Being prepared for an emergency

Evac-Trac in action.
Thunderbolt teacher Kim Wheeler guiding the Evac-Trac down the stairs with special education teacher Cristina SanJuan as passenger. Karen Powell supervises.

You and your wheelchair are on the 2nd floor of your school when the fire alarm sounds. You know you can't use the elevator because power can fail during a fire and you could be trapped between floors. There are no wheelchair ramps that can take you from one floor to the next. What do you do?

Special Services Department employees and other interested staff members from Thunderbolt and Daytona Middle Schools recently got together at Thunderbolt to answer that question. District physical therapist and assistive technology specialist Karen Powell was leading a refresher class on the Evac-Trac CD7. The Evac-Trac is an emergency evacuation device that allows an operator to take a non-ambulatory student down stairs during a situation when the elevator is not available. Lake Havasu Unified bought two Evac-Tracs in 1999 after wheelchair-bound Lake Havasu High School student Dana Adler said she was not happy with the current emergency procedure. A school staff member would wheel her to a designated "point of refuge" at the top of the J-Hall stairs where she waited until sufficient staff members or firemen arrived to carry her down. Dana's father was a fireman. She knew that, in a fire, it is important to get everyone out of the building as soon as possible. She did some research and suggested the district buy an Evac-Trac. Since both the High School and Thunderbolt Middle School have second floors, an Evac-Trac was purchased for each school. There is nothing that requires a school to have such a device, but Kevin Quill, who was the district's director of special services at the time, agreed with Dana. He thought they were a good investment in the safety of students.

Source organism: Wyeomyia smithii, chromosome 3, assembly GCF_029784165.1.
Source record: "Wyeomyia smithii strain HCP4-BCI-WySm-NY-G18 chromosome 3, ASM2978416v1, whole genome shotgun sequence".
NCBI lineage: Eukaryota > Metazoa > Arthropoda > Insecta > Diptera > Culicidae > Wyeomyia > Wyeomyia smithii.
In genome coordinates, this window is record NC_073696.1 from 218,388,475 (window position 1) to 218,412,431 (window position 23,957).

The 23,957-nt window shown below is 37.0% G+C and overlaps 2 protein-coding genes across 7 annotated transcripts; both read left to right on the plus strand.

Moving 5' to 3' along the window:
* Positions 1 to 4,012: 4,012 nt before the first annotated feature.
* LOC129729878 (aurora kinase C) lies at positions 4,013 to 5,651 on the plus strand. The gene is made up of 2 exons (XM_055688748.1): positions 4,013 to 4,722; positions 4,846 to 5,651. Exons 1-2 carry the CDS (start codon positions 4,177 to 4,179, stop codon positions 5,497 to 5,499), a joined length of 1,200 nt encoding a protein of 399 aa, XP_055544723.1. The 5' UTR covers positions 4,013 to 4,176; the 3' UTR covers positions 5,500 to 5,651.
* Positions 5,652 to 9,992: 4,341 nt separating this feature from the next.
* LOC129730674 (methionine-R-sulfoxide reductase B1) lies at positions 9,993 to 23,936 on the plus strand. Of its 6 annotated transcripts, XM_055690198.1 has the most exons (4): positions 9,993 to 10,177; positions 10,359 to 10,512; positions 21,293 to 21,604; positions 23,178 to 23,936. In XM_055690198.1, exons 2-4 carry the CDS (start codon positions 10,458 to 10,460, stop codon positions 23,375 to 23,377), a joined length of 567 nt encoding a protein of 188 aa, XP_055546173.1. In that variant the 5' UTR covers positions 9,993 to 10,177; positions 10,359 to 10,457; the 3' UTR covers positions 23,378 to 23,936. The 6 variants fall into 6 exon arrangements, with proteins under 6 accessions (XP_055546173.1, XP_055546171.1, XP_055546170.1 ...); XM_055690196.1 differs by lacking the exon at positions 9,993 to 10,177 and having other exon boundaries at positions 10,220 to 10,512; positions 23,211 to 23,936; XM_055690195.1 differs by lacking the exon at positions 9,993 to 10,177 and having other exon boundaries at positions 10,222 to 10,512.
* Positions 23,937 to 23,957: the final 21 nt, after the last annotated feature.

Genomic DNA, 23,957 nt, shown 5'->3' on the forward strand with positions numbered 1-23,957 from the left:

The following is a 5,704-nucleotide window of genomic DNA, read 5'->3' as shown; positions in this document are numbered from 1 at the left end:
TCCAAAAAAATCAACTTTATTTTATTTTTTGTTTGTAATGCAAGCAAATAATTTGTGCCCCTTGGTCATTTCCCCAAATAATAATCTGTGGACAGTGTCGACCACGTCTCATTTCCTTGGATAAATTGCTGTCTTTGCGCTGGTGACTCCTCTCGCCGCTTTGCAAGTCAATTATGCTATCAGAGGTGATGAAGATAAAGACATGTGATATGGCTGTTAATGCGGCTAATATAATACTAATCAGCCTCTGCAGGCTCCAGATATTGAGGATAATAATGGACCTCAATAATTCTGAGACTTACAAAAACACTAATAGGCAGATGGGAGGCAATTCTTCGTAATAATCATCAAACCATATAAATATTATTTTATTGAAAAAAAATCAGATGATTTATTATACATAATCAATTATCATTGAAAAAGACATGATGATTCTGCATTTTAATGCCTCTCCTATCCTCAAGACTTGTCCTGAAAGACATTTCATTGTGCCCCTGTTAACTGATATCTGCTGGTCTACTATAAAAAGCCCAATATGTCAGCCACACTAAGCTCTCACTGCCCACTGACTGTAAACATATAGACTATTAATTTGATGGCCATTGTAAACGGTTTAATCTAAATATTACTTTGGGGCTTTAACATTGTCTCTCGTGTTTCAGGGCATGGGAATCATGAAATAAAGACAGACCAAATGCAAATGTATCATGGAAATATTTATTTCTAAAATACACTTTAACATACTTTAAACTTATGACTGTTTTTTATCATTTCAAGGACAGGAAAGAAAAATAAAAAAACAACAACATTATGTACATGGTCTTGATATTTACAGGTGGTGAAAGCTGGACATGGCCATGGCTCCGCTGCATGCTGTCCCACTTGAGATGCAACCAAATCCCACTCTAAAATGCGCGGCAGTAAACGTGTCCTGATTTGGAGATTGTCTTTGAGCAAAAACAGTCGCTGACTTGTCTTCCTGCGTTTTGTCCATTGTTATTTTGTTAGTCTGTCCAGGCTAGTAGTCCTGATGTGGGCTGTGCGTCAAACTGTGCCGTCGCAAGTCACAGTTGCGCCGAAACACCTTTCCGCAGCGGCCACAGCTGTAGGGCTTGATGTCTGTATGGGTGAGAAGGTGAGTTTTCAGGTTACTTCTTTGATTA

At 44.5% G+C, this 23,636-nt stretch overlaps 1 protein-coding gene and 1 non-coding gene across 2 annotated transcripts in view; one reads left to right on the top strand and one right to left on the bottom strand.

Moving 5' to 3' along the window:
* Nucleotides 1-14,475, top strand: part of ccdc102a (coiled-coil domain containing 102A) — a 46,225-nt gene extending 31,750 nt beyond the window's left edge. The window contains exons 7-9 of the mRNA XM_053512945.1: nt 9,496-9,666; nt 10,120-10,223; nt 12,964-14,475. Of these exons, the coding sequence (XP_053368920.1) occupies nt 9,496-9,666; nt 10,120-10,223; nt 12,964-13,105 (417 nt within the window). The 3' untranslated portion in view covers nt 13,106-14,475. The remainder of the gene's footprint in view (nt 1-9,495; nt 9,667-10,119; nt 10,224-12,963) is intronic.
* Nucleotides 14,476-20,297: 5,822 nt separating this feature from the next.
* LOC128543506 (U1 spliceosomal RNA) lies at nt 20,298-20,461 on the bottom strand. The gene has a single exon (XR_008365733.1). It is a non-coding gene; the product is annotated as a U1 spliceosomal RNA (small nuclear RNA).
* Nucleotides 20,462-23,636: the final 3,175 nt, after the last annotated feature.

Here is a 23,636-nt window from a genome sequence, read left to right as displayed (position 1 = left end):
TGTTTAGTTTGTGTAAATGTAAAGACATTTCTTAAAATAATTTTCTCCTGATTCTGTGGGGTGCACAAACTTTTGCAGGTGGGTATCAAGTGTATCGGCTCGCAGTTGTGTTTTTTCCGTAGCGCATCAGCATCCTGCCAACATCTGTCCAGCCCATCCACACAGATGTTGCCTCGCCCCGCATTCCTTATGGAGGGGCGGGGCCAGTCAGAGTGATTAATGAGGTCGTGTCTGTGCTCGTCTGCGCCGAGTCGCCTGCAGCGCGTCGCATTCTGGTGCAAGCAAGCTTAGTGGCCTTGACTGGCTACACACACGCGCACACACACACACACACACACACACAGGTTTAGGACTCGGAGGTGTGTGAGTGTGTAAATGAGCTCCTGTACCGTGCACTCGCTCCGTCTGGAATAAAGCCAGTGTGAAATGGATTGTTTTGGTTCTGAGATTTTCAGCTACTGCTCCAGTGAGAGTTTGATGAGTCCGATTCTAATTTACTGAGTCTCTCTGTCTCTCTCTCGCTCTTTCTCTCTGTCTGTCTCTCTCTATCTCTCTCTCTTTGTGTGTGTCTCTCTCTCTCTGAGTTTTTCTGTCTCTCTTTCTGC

So far, the Evac-Tracs have never been used in an actual emergency, but should such an emergency happen, training and practice keep our staff prepared.